case 8:
                     output_high(PIN_B1);
                     break;     
   }
   //output_b(0);
   delay_ms(200);
   //output_b(numero);
}

void main() {
   //setup_adc_ports(AN0);
   //set_analog_pins(PIN_A0, PIN_A1);
   //setup_adc(ADC_CLOCK_INTERNAL);
   set_tris_a(0xFF); //Entrada
   set_tris_b(0x00); //Salida
   set_tris_c(0x00); //Salida
   set_tris_d(0xFF); //Entrada
   
   
   int contador = 0;
   int presionado = 0;     
   
   //Empiezo con el display en 0
   /*output_low(PIN_D1);
   output_low(PIN_D2);
   output_low(PIN_D3);
   output_low(PIN_D4);*/
   //output_b(0);
   
   //dibujarNumero(8);
   int encendido = 0;
   while(TRUE){
     
      /*mandarSalidaAlMux(contador);
      if (verificoMux(contador)==1) {
          output_high(PIN_D0);
      } else {
          output_low(PIN_D0);
      }*/
      //output_b(0xFF);
      /*dibujarNumero(contador);
      contador++;
      contador = contador % 9;
      if (input(PIN_A0) && presionado == 0) { //Si se clickeó el pulsador entonces avanzo una posición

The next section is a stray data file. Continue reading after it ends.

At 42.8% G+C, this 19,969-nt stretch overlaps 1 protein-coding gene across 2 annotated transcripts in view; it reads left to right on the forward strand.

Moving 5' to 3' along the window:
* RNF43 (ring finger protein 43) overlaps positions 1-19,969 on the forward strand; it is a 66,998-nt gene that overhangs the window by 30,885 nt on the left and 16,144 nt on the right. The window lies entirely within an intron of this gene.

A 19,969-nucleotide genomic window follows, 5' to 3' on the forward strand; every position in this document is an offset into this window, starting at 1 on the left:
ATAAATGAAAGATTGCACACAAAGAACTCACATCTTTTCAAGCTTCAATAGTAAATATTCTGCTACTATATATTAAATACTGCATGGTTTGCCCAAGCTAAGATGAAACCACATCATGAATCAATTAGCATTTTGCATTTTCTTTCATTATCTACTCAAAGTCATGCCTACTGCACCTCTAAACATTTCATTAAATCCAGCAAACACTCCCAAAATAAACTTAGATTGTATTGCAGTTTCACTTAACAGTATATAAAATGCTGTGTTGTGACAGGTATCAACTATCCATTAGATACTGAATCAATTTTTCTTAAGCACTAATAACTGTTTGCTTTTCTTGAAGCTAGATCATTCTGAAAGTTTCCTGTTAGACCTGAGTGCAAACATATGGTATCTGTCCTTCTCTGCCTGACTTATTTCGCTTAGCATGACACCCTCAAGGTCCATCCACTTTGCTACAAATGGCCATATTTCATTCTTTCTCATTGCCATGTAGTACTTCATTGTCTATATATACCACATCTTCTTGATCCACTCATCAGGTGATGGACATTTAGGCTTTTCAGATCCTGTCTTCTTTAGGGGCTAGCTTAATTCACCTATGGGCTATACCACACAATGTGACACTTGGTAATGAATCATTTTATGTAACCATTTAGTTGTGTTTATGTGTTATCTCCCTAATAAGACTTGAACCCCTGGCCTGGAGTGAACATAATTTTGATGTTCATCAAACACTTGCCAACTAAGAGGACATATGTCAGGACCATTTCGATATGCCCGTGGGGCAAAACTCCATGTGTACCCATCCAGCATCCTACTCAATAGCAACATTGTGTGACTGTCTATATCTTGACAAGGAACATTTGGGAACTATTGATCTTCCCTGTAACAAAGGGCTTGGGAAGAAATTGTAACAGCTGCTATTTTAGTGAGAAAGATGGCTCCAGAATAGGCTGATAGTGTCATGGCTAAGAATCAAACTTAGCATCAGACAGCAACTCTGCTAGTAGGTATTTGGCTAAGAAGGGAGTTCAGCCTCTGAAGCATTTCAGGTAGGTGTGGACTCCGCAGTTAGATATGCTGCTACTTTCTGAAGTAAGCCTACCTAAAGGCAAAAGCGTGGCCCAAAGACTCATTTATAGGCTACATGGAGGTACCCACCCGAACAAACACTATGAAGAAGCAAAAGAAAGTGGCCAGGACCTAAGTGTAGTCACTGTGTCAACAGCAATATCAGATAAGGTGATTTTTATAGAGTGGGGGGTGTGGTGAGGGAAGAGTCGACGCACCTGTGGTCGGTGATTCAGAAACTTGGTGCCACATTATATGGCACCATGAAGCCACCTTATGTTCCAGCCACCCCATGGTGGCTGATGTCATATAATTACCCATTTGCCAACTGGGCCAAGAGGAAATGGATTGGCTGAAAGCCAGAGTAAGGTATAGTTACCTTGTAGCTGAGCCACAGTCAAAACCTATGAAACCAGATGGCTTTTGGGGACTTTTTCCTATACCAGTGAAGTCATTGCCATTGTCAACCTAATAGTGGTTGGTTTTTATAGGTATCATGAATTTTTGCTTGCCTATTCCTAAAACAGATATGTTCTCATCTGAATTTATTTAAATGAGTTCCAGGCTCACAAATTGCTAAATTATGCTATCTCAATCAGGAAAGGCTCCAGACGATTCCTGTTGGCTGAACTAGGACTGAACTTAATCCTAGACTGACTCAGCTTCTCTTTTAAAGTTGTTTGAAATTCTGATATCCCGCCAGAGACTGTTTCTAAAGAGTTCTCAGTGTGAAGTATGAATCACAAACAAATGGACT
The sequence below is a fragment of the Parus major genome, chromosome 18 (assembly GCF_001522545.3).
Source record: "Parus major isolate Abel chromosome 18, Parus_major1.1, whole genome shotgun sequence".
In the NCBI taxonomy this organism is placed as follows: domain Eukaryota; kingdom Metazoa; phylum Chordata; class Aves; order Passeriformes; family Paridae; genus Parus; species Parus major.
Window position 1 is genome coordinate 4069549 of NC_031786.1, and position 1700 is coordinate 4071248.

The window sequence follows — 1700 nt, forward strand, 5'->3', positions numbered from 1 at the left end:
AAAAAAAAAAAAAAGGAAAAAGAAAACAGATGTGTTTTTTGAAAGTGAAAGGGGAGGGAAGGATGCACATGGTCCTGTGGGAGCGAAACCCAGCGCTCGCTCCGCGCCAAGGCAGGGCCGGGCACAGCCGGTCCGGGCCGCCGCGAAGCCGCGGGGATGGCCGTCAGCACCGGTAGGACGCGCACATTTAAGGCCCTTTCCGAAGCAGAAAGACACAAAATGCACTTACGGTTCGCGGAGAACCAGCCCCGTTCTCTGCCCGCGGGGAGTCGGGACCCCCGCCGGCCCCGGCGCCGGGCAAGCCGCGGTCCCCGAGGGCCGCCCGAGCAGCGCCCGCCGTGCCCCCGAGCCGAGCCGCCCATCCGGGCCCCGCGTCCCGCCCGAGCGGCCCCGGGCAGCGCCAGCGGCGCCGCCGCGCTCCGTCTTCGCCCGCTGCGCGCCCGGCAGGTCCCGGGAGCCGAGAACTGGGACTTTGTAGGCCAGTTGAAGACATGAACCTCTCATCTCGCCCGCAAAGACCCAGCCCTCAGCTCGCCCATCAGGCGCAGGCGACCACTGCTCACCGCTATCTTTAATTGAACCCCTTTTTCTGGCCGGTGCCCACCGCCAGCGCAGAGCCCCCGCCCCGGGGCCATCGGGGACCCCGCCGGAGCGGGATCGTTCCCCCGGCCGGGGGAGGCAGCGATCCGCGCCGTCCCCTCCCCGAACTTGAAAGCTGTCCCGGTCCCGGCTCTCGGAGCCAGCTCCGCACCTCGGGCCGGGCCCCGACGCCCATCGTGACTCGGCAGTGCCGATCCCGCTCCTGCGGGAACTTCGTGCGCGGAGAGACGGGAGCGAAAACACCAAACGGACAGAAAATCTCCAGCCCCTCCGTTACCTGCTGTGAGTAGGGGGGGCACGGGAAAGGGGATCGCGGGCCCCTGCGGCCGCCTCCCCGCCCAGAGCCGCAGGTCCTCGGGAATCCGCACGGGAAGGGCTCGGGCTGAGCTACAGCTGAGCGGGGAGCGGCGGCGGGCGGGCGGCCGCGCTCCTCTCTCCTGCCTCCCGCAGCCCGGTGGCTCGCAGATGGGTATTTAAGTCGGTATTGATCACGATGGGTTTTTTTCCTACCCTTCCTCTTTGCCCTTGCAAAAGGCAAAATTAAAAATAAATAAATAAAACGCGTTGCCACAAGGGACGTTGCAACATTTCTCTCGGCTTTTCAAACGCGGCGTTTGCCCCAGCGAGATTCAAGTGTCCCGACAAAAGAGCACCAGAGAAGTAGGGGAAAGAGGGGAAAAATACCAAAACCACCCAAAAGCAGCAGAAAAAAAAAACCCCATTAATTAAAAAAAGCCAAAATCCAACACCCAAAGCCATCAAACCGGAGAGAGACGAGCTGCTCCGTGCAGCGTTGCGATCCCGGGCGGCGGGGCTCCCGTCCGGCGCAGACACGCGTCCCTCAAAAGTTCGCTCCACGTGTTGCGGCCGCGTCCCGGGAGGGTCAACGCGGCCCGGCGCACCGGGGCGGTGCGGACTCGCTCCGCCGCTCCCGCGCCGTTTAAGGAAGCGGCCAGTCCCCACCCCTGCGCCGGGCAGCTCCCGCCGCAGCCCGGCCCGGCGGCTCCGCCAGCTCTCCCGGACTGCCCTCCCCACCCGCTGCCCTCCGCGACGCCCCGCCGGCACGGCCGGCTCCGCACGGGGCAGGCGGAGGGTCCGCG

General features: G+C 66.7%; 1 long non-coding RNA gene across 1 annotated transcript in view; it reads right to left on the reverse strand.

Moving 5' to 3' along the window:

presionado = 1; //Seteo el flag para que solo me tome una presión del pulsador y espere a que lo suelte para volver a avanzar.
          contador+=1;
          if (contador > 8) {
              contador = 0;
          }
          dibujarNumero(contador);
      }
      if (!input(PIN_A0)) { //Si se soltó el pulsador reseteo el flag para poder volver a presionarlo
         presionado = 0;
      }*/
      if (encendido==0) {
          output_high(PIN_B7);
          encendido = 1;
      } else {
         output_low(PIN_B7);
         encendido = 0;
      }     
     
     
      delay_ms(500);
      //TODO: User Code
   }

}


And the header file
Code:

#include <16F877A.h>
#fuses HS, NOWDT, BROWNOUT, PUT, NOLVP, NOPROTECT
#use delay(crystal=8MHz)


As you can see I used the same file, I just commented the previous logic for the 7 segment display and implemented a little code to turn on and off a led every 500ms...
PCM programmer



Joined: 06 Sep 2003
Posts: 21647

View user's profile Send private message

PostPosted: Wed Apr 06, 2022 1:15 pm     Reply with quote

Your LED blinking program is too complicated. Use this one:

Code:
#include <16F877A.h>
#fuses HS, NOWDT, BROWNOUT, PUT, NOLVP, NOPROTECT
#use delay(clock=8MHz)

//====================================
void main()
{

while(TRUE)
  {
   output_high(PIN_B0);
   delay_ms(500);
   output_low(PIN_B0);
   delay_ms(500);
  }

}


Also, I don't see a series resistor on your LED. You need one.
Here's an example. Note that the cathode goes to ground.
The anode is connected to the resistor.
Code:


pin      330 ohms      LED       
B0  -----/\/\/\/------->|----
                            |
                            |
                          -----  Ground
                           ---
                            -